In my opinion, local newspapers will not be a part of the local media landscape in the future. Too much archaic thinking still exists with newspapers.

When I subscribe to a digital "newspaper", then I expect no ads. The counter argument is that all print newspapers had ads, regardless if the reader was a subscriber. See, that's ancient thinking from last century that has no place near the start of the third decade of the 21st century.

I'd like to see local journalism exist in the future. But I would like the future of local journalism to be serious, investigative journalism, conducted by people who have no interest in being friends with local politicians, business leaders, developers, real estate moguls, non-profit leaders, etc.

I'd like the future of local journalism to be a bit adversarial. We don't have that today in Toledo because the Toledo Blade newspaper leadership and the Block family that runs the Blade and other Block Communications businesses are too friendly with local elites. That seems like a conflict of interest. How can proper investigations be conducted on friendly orgs?

This is why I don't subscribe to the myth advanced by journalists that local media is needed to keep local corruption in check. When the newspaper publishers pal around with so-called local leaders, then in my opinion, it's possible that today's newspapers can "look the other way" when something smelly occurs.

The future of local media may come from brash, lean, feisty, digital startups that do not exist today. Let someone else peddle the soft news, which has its place in local media. It's nice to know about sports, new restaurant openings, and entertainment events.

But we need to know, or a few of us would like to know what's occurring in the dark crevices of local governments, businesses, and non-profits that use our tax dollars.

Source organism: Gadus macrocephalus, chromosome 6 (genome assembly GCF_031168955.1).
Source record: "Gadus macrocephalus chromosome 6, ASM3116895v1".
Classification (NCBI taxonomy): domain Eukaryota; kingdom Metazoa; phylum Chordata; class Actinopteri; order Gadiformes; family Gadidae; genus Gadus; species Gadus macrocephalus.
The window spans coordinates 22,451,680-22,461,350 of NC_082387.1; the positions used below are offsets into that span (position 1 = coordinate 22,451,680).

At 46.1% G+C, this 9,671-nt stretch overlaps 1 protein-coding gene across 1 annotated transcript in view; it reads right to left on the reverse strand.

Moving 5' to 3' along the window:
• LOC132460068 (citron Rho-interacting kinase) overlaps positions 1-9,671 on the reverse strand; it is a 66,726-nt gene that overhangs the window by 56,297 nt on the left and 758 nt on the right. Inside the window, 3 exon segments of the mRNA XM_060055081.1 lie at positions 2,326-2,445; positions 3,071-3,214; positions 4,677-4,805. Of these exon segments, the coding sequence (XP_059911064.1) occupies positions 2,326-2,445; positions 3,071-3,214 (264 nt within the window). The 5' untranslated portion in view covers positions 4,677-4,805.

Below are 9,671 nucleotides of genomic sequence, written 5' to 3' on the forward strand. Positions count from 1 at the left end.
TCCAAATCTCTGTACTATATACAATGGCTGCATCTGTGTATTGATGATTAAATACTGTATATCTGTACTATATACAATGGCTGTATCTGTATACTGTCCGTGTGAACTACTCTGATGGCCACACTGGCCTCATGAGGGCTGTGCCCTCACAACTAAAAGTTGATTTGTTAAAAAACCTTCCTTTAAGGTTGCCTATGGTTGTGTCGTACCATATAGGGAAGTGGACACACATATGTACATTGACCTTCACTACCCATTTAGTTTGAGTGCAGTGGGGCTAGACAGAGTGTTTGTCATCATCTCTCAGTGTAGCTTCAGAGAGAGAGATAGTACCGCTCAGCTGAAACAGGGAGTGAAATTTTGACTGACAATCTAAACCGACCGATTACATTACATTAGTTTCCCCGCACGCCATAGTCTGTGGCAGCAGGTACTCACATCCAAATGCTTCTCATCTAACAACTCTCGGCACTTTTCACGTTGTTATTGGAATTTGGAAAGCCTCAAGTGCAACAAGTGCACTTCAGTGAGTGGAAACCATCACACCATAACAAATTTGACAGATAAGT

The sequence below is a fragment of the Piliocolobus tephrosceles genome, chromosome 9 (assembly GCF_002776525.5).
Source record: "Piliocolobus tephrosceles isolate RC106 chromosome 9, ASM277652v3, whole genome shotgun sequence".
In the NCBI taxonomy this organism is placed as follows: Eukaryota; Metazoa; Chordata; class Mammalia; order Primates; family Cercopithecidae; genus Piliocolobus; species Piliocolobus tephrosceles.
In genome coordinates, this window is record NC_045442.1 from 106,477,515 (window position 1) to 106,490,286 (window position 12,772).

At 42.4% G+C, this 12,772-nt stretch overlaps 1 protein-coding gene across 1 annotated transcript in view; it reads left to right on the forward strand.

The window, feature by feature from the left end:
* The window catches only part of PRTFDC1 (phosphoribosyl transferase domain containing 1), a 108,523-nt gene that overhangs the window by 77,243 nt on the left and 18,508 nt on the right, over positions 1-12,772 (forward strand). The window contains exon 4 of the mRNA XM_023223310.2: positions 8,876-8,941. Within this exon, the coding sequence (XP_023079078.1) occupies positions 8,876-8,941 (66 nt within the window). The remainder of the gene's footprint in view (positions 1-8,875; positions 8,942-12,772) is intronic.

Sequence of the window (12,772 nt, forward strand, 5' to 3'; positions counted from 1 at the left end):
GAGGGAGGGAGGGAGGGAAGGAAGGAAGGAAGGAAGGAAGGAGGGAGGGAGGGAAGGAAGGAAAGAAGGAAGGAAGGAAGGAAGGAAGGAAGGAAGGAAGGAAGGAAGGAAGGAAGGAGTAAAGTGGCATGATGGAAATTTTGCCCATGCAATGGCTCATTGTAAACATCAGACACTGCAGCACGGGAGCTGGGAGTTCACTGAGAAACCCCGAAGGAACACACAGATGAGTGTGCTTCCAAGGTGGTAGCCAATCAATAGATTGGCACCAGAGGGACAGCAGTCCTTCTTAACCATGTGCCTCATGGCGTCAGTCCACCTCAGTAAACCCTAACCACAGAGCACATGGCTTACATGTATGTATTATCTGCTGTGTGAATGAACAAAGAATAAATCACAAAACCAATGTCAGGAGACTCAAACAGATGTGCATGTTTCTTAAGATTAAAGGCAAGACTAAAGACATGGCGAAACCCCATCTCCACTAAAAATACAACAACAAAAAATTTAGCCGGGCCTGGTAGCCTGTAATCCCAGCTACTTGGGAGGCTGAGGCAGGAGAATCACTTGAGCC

A small investigative unit that publishes infrequently, not even daily, might exist on subscriptions or other funding means, not advertising. It's unlikely that the elites would fund such a media org, but an interested citizenry that desires to be informed might fund it.

Sadly, I'm guessing that only a tiny percentage of Toledo or Lucas County residents would be interested in funding a local media org that specializes in long-term investigations. This type of media org, not the soft news peddlers, would expose local corruption.

May 21, 2019

My comment above:

In my opinion, local newspapers will not be a part of the local media landscape in the future. Too much archaic thinking still exists with newspapers.

May 21, 2019 - mediaite.com - NY Times Editor Dean Baquet Predicts Doom For Local Newspapers: Most Will ‘Die’ in Next Five Years

New, innovative local media orgs will appear in the 20s. By 2030, most local newspapers will be supplanted by local, digital, funding-sustainable, media startups.

Eventually, local residents will crave local journalism, and when that time arrives, residents will know that they need to fund local journalism. But that is years away. 2030 might be rushing things.